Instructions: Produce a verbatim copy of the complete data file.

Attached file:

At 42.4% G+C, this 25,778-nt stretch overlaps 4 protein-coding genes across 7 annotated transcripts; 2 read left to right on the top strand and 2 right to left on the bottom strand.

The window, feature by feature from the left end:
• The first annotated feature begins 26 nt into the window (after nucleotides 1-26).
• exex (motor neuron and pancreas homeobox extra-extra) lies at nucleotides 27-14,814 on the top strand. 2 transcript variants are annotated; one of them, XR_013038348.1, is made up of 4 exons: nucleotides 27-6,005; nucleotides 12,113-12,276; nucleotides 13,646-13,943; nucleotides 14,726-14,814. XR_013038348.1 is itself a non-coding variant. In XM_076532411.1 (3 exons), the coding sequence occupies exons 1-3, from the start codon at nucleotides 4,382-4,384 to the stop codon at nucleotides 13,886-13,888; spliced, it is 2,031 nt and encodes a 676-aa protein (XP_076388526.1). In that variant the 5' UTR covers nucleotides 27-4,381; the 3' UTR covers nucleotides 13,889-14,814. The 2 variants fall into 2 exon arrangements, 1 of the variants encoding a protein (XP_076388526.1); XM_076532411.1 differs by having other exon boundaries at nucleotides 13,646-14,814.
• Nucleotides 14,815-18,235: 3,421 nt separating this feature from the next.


At 42.4% G+C, this 25,778-nt stretch overlaps 4 protein-coding genes across 7 annotated transcripts; 2 read left to right on the top strand and 2 right to left on the bottom strand.

The window, feature by feature from the left end:
• The first annotated feature begins 26 nt into the window (after nucleotides 1-26).
• exex (motor neuron and pancreas homeobox extra-extra) lies at nucleotides 27-14,814 on the top strand. 2 transcript variants are annotated; one of them, XR_013038348.1, is made up of 4 exons: nucleotides 27-6,005; nucleotides 12,113-12,276; nucleotides 13,646-13,943; nucleotides 14,726-14,814. XR_013038348.1 is itself a non-coding variant. In XM_076532411.1 (3 exons), the coding sequence occupies exons 1-3, from the start codon at nucleotides 4,382-4,384 to the stop codon at nucleotides 13,886-13,888; spliced, it is 2,031 nt and encodes a 676-aa protein (XP_076388526.1). In that variant the 5' UTR covers nucleotides 27-4,381; the 3' UTR covers nucleotides 13,889-14,814. The 2 variants fall into 2 exon arrangements, 1 of the variants encoding a protein (XP_076388526.1); XM_076532411.1 differs by having other exon boundaries at nucleotides 13,646-14,814.
• Nucleotides 14,815-18,235: 3,421 nt separating this feature from the next.